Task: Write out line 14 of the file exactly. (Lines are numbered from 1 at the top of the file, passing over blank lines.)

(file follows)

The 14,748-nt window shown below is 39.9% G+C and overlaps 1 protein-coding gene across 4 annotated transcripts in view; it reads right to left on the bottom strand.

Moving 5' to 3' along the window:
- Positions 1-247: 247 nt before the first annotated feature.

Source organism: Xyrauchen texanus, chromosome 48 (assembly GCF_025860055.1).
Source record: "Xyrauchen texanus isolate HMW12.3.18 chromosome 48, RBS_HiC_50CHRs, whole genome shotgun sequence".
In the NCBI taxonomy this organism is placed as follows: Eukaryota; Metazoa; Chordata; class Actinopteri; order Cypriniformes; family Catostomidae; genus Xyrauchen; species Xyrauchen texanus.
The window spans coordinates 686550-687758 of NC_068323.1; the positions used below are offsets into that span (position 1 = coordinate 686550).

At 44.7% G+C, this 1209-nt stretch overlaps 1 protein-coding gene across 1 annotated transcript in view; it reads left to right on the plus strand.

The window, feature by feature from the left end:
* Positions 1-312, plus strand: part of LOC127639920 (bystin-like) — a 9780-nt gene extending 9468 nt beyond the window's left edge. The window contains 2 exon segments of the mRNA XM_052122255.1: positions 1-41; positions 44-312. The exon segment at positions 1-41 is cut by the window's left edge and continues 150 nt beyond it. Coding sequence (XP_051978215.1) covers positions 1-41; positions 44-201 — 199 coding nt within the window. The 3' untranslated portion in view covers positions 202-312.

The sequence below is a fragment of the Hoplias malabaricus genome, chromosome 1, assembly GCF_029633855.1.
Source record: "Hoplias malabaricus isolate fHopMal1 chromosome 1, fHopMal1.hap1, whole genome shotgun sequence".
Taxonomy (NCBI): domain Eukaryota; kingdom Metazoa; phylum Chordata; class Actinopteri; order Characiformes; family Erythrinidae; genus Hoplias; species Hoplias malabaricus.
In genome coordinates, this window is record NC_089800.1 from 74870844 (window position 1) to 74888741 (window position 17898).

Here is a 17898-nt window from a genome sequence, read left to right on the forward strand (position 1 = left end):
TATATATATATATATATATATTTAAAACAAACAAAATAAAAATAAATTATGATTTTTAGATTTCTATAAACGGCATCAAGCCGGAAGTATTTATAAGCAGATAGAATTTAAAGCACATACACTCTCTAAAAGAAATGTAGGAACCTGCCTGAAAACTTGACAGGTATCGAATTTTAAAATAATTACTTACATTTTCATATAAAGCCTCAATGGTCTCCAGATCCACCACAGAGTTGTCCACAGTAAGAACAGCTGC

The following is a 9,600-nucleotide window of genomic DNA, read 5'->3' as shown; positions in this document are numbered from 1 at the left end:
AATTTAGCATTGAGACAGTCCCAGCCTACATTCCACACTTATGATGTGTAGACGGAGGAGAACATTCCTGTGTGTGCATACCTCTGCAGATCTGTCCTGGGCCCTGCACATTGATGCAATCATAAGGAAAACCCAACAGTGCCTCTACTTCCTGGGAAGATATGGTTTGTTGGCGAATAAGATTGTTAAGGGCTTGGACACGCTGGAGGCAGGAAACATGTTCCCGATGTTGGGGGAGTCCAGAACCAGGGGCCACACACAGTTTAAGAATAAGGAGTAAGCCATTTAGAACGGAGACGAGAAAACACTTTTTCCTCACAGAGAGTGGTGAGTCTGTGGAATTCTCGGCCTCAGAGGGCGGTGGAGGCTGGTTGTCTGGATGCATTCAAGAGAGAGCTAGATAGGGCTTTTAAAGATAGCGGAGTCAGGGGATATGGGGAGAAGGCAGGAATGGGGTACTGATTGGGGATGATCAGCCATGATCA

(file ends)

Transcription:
In genome coordinates, this window is record NC_089800.1 from 74870844 (window position 1) to 74888741 (window position 17898).